I believe He did.  My plans at that moment seemed as big as the ocean and I didn’t know how to approach them.  God wanted me to stand still and let His plan come to me.  I didn’t need to be afraid of it.

I stopped by the water’s edge and decided to take off my shoes.  I carefully picked my way across the sharp, broken shells and planted my tender feet side by side on the very edge of the North American Continent.  I wondered if God was in His heaven, cheering me on, saying, “Let my plans come to you.” The water  rushed over my feet and when it flowed backward, toward the deep sea,  took my fears with it.  What IS Donna doing?  I smiled up into the atmosphere, letting the winds carry my gratefulness up to God.  I was standing still.  The ocean was tickling my toes.

Here’s your song….

The Springtime of our Autumn

The Springtime of our Autumn

I said goodbye with my eyes as I slowly looked around the empty house.  It had welcomed me with the open arms of a friend when I first showed up on its doorstep two years ago, badly in need of a refuge and happy place.  I remember stepping into its entryway, thinking that I would be too picky and judge it as a place that could not hold my treasures and favorite things.  I was wrong.  It was perfect, an empty canvass waiting to be filled with our collections of a life time together.

Once we had a place to call home, we took a trip down to Alabama and took our belongings out of storage, bringing them to Sneads Ferry, on the coast of North Carolina.  We desperately needed a place of peace, a place to sort out our minds and rest.  We had been at the mercy of kind, family friends for over six months and it was time to have our own nest.  I set out to feather it with things that made me smile. It was a nest empty of children but full of the things they left behind and the new things I had sought after to fill the in void of familiar faces and things that go with them.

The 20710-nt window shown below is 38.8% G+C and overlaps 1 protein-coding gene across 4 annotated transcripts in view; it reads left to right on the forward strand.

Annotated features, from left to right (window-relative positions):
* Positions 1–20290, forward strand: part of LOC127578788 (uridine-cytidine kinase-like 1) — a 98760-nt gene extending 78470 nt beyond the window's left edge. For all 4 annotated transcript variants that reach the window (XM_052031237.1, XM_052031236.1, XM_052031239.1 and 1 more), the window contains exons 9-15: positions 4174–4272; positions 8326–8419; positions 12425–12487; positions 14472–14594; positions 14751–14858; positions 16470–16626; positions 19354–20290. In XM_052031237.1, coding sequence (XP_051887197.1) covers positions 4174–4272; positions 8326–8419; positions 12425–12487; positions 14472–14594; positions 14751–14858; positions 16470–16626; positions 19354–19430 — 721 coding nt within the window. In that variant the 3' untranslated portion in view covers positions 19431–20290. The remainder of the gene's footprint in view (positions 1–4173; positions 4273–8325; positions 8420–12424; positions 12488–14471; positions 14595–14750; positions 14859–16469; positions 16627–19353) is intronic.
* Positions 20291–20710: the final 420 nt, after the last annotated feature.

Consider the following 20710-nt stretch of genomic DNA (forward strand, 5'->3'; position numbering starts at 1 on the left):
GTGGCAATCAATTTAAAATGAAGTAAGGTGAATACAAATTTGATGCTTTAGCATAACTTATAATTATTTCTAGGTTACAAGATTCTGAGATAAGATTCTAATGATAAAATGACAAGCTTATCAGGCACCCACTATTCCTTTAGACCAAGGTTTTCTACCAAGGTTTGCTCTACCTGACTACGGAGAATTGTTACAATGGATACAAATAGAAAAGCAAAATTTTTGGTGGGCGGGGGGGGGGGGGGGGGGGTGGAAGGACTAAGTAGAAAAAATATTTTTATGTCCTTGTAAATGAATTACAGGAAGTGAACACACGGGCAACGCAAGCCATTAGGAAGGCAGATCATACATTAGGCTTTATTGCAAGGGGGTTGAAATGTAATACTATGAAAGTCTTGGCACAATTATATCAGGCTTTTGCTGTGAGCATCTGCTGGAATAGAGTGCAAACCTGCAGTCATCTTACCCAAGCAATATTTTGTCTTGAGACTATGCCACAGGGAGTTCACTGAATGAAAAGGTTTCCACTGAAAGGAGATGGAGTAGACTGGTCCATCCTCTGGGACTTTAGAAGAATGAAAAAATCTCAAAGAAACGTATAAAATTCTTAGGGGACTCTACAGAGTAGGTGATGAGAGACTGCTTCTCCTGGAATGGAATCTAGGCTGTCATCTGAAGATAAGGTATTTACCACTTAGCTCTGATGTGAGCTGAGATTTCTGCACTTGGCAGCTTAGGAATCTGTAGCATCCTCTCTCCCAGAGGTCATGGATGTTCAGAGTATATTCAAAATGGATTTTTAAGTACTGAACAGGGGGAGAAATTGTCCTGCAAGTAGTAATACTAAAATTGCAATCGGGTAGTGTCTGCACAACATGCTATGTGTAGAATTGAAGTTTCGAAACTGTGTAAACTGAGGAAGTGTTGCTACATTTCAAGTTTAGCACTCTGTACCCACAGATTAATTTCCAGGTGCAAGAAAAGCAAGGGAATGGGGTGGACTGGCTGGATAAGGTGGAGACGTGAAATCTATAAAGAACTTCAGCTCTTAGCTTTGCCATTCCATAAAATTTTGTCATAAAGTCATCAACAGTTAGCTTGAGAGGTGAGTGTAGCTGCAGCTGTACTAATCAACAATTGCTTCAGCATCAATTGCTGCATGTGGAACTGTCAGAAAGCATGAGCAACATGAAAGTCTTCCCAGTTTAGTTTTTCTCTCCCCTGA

I adored the place.  Somehow, all of my possessions and pretties came together as if I had bought them specifically for that home.  Teapots and teacups, ceramic roosters and artwork with French words,  emerald green and aquamarine glass bottles, beachy quilts and shadow boxes, cross stitched needlework I had worked on through all of my pregnancies, sea glass collections,  garden print fabrics for bedding and curtains, white, creamy 1840’s bedroom dressers with mirrors,  a set of thrift store dining room furniture with peeling paint, fit for a king,  and Craig’s List “to die for” shabby-chic couches and graceful chairs with ruffles were all placed carefully in the Byrd Family Museum.203 a

There was a cherry red painted hutch with blue and pink Willow china patriotically displayed in the wide hallway and warm antique oak tables and washstands glowed in the corners.  Curtain rods wearing shirts from India and Africa hung on guest room walls with colored straw hats flirting from an angle above them;  chic scarecrows keeping an eye out for angels unaware. Oh, and our newest smile maker, a mermaid weather-vane friend, Ariel, was our dining room sentinel beauty.   I filled the dining room windows with a pair of matching antique leaded stained glass windows and lived quietly behind them as I let Fleet Foxes, John Prine and Emmylou Harris loosen the knots that were clotting up my soul, through music therapy.     203 c